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    Kara no Kyoukai review Part 9Finding a way to end a story can be a little tricky if the tale in question has no "natural" conclusion, and in cases like those there is a tendency towards overemphasizing key events in the plot or particular moments of character development through the use of flashbacks or the ubiquitous clip show before the big finale. There is a problem with this method though, as while it can be effective in the right sort of setting, it also has the potential to ruin a perfectly good narrative. That said, the last hurrah of the Kara no Kyoukai franchise is an interesting variation on this idea that may see more use in the future.Set after the events of Satsujin Kousatsu Part 2, the Epilogue takes place on a deserted road overlooking the town, and is nothing more than a conversation between Mikiya Kokuto andRyogi Shiki after the two meet on a snowy night.The main thing to realise about this installment is that its sole purpose is to close off the series, but the approach it takes may not sit well with certain people as it adopts a far more introspective and thoughtful stance than any of the previous outings. The plot has one goal, and that is to explain Kokuto and Shiki (who they are, why they are, their relationship, etc), and as part of this it also resolves some of the questions that were left unanswered at the end of the final movie.What's interesting about Epilogue is the manner in which it delivers the information to the audience. Gone are the dark storylines with their action based resolutions, and replacing them is a much quieter, dialogue heavy look at Kokuto and Shiki as individuals. The method used to reinforce specific points about one or both characters is also intriguing as it utilises the recounting of previous installments, but rather than use the traditional flashback sequences (which would really ruin the mood), Epilogue weaves them into the conversations in a manner that is more referential and comparative than anything else.The overall atmosphere of quiet contemplation is heavily influenced by the look of the show, and the orange-yellow glow that permeates the town and its outskirts gives this episode the feeling of warmth and tenderness. One highlight of the visuals is actually the gently falling snow, which may not be obvious at first as quite often people make judgments based solely on the strength of the foreground and characters. Weather effects are common in anime, but studios rarely distinguish themselves in this department so it's nice that Ufotable have decided to redress that imbalance in a small way, and one look at the panoramic views across the town will highlight just how much effort they have gone to. The overall effect of both the illumination and the snowfall gives the show an ethereal quality that is rare in anime, as rather than relying on special effects and tricks to fool the viewer, it instead uses reality as the benchmark. The only flaw with the snow is that it doesn't stick to clothing or settle on the umbrella, but this is a relatively minor gripe that doesn't really affect the episode as a whole.There's not much of a change in the overall look of the characters except for the fact that they appear older and more in tune with themselves than before. The difference is actually in the details, in particular in the facial expressions of Kokuto and Shiki. Both have undergone a metamorphosis over the course of Kara no Kyoukai, and this is reflected in the way they look at each other in this episode.One thing that stands out in this franchise is the quality of the acting, yet while there have been some great performances throughout the series, Epilogue's quiet nature is a very different proposition from the bouts of frenetic activity and angst in the movies. To their credit both Suzumura Kenichi and Sakamoto Maaya offer very good performances, but along with this is the sense that the pair are more comfortable with their roles than at any time before, and this has the effect of "relaxing" the flow of the story.Another key area for the franchise is the music, and Epilogue is no slouch in this department. The show begins with a haunting classical piece dominated by flute and piano, which leads into purposely subdued background music that at times is barely audible, especially during conversations. The subtlety and slightly off kilter nature of the music, together with the occasional "enhancing" of the speaking roles, add to the dream-like atmosphere of this episode, and all of this is rounded off by a choral, hymn-like ending theme.The strangest aspect of Epilogue is that it doesn't focus on characterisation or development in any tangible manner. Instead the viewer bears witness to what appears to be character affirmation, which is surprising as the series has studiously avoided this in a number of ways. The interesting part about this though, is that the script has been written in a way that conveys a sense of inevitability, and the focus on introspection and explanation is a major shift away from the more dynamic dialogue of previous outings.At first glance Epilogue may appear to be a strange and far too wordy addition to the Kara no Kyoukai franchise, but don't be fooled. There is a depth here that may surprise a few people, and while there are no knives, guns, action and the rest, it more than makes up for this by allowing the viewer to empathise with the characters in a way that the movies have ignored up to now. That said, while I enjoyed this addition to the series there will undoubtedly be others who find it far too slow to be entertaining.Taken as a stand alone episode this may seems more like an art house anime than anything else, especially with the introspective dialogue laced with psychology. As part of the whole though, Epilogue offers closure on one of the major themes of the franchise (the relationship between Kokuto and Shiki), and also provides the series with something that has been missing from day one - a proper ending.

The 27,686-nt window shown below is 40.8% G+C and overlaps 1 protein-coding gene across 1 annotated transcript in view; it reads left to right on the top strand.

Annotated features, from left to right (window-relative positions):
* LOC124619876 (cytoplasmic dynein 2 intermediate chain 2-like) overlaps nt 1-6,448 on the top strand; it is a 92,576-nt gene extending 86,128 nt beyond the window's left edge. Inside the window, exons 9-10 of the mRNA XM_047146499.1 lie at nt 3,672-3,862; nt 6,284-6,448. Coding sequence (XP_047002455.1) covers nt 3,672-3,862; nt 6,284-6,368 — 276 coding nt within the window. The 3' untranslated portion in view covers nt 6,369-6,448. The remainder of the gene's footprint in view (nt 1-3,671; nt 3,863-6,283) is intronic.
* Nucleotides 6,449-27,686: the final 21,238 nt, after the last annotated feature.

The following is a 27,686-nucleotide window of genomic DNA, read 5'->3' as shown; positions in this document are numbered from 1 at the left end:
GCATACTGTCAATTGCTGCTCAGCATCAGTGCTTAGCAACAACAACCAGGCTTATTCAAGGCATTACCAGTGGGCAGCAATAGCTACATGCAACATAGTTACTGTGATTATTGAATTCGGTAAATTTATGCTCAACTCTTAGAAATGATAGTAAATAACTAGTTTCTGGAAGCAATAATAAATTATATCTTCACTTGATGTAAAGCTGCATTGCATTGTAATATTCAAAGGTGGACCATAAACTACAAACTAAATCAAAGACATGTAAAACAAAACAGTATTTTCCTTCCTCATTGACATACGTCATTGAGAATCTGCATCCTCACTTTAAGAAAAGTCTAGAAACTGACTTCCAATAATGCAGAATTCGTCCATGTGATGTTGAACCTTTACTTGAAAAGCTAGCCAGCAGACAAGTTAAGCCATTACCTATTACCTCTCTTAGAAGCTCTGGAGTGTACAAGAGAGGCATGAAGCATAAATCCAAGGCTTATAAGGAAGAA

I have mixed feelings about this Epilogue. Going from the high-end action scenes filled with intricate mystery in-between to a philosophical breakdown on existence and the meaning of the human body, it's quite the transition.  The movies have the perfect balance of meaningful talk and action while this is 30 minutes of philosophy.  Do you care where a personality lies within a human?  Are you interested in what it means to be human?  How about what a human consists of?  This Epilogue presents it's own view on existence through the embodiment of nothingness that is Shiki.  Once again, there is some information you learn in regards to Shiki and her personality.  Again, this does bring Garden of Sinners to a closure, sort of.  The anime answers questions on how Shiki and SHIKI, complete opposite personalities, and how they managed to co-exists.  It just might put you to sleep.  Though I liked the information but I kept looking to see when it was going to end. The animation is superb like the movies.  There are some great visuals of snow falling and even some shots that would make badass backgrounds.  Lots of snow though. Sound?  Besides OP/ED....none.  Besides the gentle voice of Shiki and the falling snow. You learn more about Shiki through extreme one-sided conversation.  Read above for clarification.  What is destined for Shiki and her bodies origin?  Bear the 30 minutes and learn a lil! Overall I would watch it, since it provides answers to questions I didn't even think to question.  If the main reason you are watching this epilogue is for concrete evidence about Shiki and Kakuto, then yes, they remain with each other.  It's a different approach than the movies were but it goes by quick and in the end, learning about Shiki is worth it.